Thursday, September 11, 2014

Next Week in Tickets: Films playing Boston 12 September - 18 September 2014

Hey, Boston, I'm grateful for everything you're trying to sneak in before I leave town for a week, but I really can't do it all this weekend. There are some harsh decisions to be made, even if you ignore the bigger releases.

  • For instance, one of my favorite events on the Boston moviegoing calendar is Films at the Gate, when the Asian Community Development Corporation takes over Chinatown Park on the Rose Kennedy Greenway and shows Chinese movies outside, weather permitting. So grab some take-out from local merchants, make a donation to the youth programs, and arrive at 6:30pm for lion dancing and martial arts demonstrations before the 7:30pm movies, Friday to Sunday. This year, the movies are Jackie Chan's Fearless Hyena on Friday, Herman Yau's The Woman Knight of Mirror Lake (a biography of poet Qiu Jin starring Crystal Huang and Anthony Wong) on Saturday, and King Hu's Come Drink with Me on Sunday, the latter featuring Cheng Pei Pei and action directed by Sammo Hung.
  • Roughly at the same time, The Somerville Theatre is showing this year's Spike & Mike's Festival of Animation, with the Classic show at 8pm Friday & Saturday and the Sick & Twisted program at 10pm on the same days. Both are on the big screen, as is Sunday's "Silents, Please!" presentation, this one featuring Harold Lloyd in The Kid Brother, along with short "The Eastern Westerner", in 35mm with Jeff Rapsis on the organ. The Kid Brother isn't quite as well known as some of Lloyd's other features, but it's one of his best. Saturday night also has the monthly All Things Horror presentation, Karen Lam's Evangeline, in the screening room along with two short films.
  • Also opening at the Somerville (and other places) is The Drop, featuring Tom Hardy and the late James Gandolfini as operators of a Brooklyn "drop bar" (a spot where mob money is held) who gets robbed of its take. It's from a Dennis Lehane short story - he also wrote the screenplay - and has Noomi Rapace and Matthias Schoenaerts as part of a nice cast. It's at Somerville, Kendall Square, Embassy, Fenway (including RPX), Boston Common, Assembly Row, and Revere.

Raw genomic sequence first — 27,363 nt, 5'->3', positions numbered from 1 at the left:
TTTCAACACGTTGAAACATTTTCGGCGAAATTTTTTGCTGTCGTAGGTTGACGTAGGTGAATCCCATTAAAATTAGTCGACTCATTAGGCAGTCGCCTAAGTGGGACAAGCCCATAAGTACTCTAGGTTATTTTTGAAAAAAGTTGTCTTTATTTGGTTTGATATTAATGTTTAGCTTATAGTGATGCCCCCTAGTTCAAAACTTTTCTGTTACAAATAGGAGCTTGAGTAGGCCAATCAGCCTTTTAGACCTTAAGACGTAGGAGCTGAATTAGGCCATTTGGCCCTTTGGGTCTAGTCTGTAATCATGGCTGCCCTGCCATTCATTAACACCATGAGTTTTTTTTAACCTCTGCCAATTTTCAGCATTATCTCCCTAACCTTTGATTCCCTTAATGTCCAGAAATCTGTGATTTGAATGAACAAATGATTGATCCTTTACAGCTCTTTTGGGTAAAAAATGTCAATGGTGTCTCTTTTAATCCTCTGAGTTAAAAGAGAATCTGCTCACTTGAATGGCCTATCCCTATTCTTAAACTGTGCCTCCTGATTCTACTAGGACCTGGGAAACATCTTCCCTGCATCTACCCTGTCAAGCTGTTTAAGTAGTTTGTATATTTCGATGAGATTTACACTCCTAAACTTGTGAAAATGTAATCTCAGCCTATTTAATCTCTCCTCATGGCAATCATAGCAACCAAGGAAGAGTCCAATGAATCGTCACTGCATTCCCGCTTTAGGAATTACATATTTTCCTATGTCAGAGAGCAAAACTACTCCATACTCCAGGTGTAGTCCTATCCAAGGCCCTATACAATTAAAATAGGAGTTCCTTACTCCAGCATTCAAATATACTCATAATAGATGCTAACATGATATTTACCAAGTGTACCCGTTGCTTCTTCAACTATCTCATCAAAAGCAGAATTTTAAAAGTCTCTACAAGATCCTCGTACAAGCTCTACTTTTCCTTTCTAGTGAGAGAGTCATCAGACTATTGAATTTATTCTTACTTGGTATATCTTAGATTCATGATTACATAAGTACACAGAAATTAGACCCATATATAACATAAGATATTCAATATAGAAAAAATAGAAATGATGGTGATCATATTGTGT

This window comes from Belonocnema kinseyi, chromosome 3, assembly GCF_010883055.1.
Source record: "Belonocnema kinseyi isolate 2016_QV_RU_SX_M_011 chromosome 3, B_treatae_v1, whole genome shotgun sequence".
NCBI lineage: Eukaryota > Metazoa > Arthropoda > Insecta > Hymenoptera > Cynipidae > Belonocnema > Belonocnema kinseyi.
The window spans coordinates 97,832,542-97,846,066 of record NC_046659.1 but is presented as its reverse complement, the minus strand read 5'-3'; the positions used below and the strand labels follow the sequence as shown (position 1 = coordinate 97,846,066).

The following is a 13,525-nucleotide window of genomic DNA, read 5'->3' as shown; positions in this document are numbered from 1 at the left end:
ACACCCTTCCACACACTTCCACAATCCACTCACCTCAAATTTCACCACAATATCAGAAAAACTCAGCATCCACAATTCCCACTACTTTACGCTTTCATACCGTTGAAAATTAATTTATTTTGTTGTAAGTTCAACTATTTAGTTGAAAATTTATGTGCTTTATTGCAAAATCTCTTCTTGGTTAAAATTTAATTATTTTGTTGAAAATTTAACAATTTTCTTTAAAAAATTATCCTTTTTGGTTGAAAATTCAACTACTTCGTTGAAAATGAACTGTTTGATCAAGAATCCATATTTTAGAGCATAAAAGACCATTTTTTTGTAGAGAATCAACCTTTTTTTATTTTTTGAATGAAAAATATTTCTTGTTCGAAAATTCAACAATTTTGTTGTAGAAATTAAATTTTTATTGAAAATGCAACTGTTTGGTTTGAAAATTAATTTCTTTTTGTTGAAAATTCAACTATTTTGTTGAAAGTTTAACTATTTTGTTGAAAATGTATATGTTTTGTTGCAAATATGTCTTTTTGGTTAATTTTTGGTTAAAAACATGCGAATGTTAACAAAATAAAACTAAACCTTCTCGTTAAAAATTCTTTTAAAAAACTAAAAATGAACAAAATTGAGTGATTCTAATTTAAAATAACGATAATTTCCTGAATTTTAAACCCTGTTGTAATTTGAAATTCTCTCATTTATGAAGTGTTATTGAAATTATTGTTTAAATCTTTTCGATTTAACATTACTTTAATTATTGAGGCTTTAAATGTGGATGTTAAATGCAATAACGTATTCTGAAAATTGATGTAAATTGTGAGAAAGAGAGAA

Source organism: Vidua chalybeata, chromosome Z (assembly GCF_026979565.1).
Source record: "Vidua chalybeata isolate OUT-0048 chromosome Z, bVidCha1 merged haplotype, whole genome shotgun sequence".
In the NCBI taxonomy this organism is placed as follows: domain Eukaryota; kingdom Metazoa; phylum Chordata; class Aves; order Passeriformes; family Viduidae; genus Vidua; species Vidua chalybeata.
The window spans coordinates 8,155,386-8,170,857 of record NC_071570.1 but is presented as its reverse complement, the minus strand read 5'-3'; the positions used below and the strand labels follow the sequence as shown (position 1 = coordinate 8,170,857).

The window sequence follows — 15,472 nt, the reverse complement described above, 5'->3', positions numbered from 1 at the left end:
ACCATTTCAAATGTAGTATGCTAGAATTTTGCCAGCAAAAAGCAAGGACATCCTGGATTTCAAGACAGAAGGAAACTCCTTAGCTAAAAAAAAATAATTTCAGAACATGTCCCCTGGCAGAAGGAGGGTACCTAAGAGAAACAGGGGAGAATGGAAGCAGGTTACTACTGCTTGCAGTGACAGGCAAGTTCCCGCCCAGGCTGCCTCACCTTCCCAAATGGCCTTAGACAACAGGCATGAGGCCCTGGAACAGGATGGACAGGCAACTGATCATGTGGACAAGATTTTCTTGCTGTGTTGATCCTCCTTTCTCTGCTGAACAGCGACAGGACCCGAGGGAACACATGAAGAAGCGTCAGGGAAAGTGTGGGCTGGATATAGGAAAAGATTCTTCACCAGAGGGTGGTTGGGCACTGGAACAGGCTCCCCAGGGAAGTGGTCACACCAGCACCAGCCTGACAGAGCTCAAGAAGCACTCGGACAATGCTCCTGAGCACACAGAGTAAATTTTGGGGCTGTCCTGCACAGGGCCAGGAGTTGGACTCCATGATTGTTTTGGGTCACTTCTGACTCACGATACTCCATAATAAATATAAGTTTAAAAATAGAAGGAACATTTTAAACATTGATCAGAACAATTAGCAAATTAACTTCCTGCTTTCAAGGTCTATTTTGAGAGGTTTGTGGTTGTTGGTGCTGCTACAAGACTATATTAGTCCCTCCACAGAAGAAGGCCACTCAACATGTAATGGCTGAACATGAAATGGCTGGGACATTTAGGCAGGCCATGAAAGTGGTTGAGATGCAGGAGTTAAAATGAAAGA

Also opening in wide release are two others: Dolphin Tale 2, apparently the rare case of a true story with an actual sequel, with a group that includes Ashley Judd, Morgan Freeman, Harry Connick Jr., and Kris Kristofferson rescuing another dolphin. It's at the Capitol, Apple, Boston Common, Assembly Row, Fenway, and Revere. There's also No Good Deed, with Idris Elba as an escaped prisoner holding a mother (Taraji P. Henson) and her kids hostage. It's at Apple, Fenway, Boston Common, Assembly Row, Revere, and the SuperLux.

    As has become a strangely regular occurrence, there's a Korean film opening in Revere, in this case The Pirates, which features Kim Nam-gil and Son Ye-jin as rival outlaws of the high seas seeking a lost treasure. In a bit of a swerve, Chinese romance But Always opens at Fenway, a bit further from Chinatown than China Lion films used to play, but maybe more will be picked up now. Boston Common, on the other hand, opens up Atlas Shrugged Part III: Who is John Galt?, and good lord, they've recast the entire thing again.

    Boston Common also has Good Will Hunting on Sunday and Wednesday for $6. The places with Imax-branded screens (Boston Common, Assembly Row, and Jordan's) will be putting Teenage Mutant Ninja Turtles on those screens for a week, with Boston Common having Transformers 4 for the 9:45pm shows instead. The Capitol and West Newton Cinema pick up The One I Love
  • Kendall Square has two films on top of The Drop, both adapted from plays. The Man on Her mind stars Amy McAllister and Samuel James as two people who, after a blind date several months back, started fantasizing relationships with idealized versions of each other. The one-week booking, meanwhile, is for A Master Builder, which stars Wallace Shawn as the title character in his own new translation of Ibsen's play about a domineering architect, with Jonathan Demme directing.